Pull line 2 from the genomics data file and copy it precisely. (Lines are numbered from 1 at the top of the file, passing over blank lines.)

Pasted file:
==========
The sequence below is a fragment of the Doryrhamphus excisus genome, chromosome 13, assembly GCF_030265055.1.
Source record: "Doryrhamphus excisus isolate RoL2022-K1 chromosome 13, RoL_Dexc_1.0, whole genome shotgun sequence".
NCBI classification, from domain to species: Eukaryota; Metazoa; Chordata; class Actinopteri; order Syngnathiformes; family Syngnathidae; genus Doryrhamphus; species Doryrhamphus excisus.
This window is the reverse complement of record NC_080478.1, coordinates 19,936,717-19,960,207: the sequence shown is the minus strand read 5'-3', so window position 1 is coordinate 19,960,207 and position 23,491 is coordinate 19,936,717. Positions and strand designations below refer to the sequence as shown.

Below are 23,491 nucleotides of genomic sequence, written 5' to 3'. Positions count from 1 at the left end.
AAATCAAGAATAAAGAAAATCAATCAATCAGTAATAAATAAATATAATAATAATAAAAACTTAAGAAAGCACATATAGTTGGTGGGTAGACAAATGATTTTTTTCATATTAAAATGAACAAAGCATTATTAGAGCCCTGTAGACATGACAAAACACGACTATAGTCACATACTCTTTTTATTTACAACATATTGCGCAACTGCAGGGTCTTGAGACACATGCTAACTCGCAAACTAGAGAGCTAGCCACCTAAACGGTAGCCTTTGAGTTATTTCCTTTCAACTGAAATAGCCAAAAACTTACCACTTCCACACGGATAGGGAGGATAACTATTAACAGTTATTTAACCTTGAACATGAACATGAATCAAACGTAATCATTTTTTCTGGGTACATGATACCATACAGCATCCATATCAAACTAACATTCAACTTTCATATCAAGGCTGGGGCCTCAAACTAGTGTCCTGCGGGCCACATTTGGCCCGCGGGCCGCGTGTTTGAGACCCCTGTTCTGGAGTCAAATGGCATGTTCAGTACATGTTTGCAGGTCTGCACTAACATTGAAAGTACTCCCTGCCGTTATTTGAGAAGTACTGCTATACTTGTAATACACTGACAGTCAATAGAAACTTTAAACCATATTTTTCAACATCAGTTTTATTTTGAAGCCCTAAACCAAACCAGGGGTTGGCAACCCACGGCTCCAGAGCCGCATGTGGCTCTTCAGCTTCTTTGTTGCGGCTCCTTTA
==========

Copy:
Source record: "Doryrhamphus excisus isolate RoL2022-K1 chromosome 13, RoL_Dexc_1.0, whole genome shotgun sequence".